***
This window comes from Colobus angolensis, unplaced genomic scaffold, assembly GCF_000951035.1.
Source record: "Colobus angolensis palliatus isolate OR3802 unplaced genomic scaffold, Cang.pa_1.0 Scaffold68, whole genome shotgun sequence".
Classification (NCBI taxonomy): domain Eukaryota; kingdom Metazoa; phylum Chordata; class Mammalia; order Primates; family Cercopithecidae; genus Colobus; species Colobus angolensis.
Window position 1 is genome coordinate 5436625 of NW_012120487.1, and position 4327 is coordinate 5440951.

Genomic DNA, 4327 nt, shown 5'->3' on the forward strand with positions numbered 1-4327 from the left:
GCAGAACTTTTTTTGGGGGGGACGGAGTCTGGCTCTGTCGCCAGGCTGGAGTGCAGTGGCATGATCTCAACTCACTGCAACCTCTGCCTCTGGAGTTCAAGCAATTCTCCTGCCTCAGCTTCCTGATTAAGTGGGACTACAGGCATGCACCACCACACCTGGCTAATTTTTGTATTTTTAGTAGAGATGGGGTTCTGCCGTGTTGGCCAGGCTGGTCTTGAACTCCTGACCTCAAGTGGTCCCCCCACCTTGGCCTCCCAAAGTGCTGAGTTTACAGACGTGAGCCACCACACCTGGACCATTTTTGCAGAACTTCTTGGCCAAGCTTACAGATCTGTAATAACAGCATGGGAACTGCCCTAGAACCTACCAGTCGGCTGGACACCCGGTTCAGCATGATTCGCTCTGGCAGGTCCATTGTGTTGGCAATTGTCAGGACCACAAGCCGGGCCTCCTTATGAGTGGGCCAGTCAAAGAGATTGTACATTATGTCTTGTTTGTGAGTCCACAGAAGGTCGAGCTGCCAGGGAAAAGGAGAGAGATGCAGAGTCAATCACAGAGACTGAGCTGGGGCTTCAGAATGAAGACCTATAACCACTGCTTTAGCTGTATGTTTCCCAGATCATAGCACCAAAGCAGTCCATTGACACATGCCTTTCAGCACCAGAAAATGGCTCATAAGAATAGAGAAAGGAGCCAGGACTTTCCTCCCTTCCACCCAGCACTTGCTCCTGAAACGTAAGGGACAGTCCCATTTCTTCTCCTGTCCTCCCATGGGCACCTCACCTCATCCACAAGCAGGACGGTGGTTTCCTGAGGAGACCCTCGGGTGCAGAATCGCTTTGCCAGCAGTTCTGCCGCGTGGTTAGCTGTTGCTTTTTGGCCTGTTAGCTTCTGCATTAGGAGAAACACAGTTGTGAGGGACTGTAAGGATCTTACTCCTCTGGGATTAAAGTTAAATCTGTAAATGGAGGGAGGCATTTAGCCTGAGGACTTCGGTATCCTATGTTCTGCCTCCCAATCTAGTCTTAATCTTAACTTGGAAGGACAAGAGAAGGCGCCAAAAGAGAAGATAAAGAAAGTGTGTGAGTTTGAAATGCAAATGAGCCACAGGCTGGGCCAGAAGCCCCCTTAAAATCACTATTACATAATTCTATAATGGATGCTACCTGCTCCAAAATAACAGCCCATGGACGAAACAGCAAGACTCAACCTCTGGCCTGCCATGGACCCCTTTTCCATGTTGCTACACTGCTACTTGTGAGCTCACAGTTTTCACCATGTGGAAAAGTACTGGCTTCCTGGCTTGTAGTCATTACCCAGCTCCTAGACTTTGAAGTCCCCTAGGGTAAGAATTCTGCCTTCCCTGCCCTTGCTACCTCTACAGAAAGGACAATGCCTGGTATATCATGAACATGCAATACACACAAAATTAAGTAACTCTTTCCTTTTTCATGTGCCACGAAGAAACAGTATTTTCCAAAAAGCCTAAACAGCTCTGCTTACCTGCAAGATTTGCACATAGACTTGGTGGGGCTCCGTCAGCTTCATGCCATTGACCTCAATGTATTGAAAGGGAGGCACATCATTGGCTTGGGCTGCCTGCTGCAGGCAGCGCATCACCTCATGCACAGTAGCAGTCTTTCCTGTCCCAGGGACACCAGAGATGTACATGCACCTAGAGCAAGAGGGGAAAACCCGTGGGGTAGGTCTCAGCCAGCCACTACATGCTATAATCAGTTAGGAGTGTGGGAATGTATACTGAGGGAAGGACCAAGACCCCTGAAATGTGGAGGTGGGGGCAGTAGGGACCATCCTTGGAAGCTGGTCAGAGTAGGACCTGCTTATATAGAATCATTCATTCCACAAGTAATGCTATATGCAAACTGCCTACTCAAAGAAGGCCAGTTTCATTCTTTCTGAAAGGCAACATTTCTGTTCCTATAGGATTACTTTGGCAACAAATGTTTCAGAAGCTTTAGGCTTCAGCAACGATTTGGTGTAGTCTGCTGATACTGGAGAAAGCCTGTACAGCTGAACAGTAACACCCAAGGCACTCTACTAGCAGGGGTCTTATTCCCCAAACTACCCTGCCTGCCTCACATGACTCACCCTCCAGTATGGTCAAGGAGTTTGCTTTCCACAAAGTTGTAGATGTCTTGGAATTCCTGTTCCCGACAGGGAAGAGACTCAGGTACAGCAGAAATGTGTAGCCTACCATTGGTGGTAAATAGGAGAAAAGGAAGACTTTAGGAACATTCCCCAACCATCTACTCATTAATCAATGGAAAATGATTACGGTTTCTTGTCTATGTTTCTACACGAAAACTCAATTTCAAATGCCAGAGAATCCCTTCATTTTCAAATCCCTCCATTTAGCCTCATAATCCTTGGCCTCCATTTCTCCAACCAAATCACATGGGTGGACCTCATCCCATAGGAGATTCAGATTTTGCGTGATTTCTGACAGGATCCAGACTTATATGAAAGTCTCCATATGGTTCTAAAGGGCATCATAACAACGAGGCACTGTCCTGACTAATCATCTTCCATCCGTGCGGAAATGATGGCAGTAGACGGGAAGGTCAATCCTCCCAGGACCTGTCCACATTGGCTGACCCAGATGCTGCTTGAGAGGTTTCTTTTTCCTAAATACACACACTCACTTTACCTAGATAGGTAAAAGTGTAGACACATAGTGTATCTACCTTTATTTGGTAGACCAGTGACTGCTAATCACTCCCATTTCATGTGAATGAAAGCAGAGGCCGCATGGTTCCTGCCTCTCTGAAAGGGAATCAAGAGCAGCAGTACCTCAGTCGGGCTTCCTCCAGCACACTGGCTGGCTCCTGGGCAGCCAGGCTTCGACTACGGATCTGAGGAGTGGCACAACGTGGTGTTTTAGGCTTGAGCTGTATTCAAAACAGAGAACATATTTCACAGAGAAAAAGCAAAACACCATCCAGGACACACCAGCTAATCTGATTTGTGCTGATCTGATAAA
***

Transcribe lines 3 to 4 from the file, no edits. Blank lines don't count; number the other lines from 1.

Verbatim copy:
Classification (NCBI taxonomy): domain Eukaryota; kingdom Metazoa; phylum Chordata; class Mammalia; order Primates; family Cercopithecidae; genus Colobus; species Colobus angolensis.
Window position 1 is genome coordinate 5436625 of NW_012120487.1, and position 4327 is coordinate 5440951.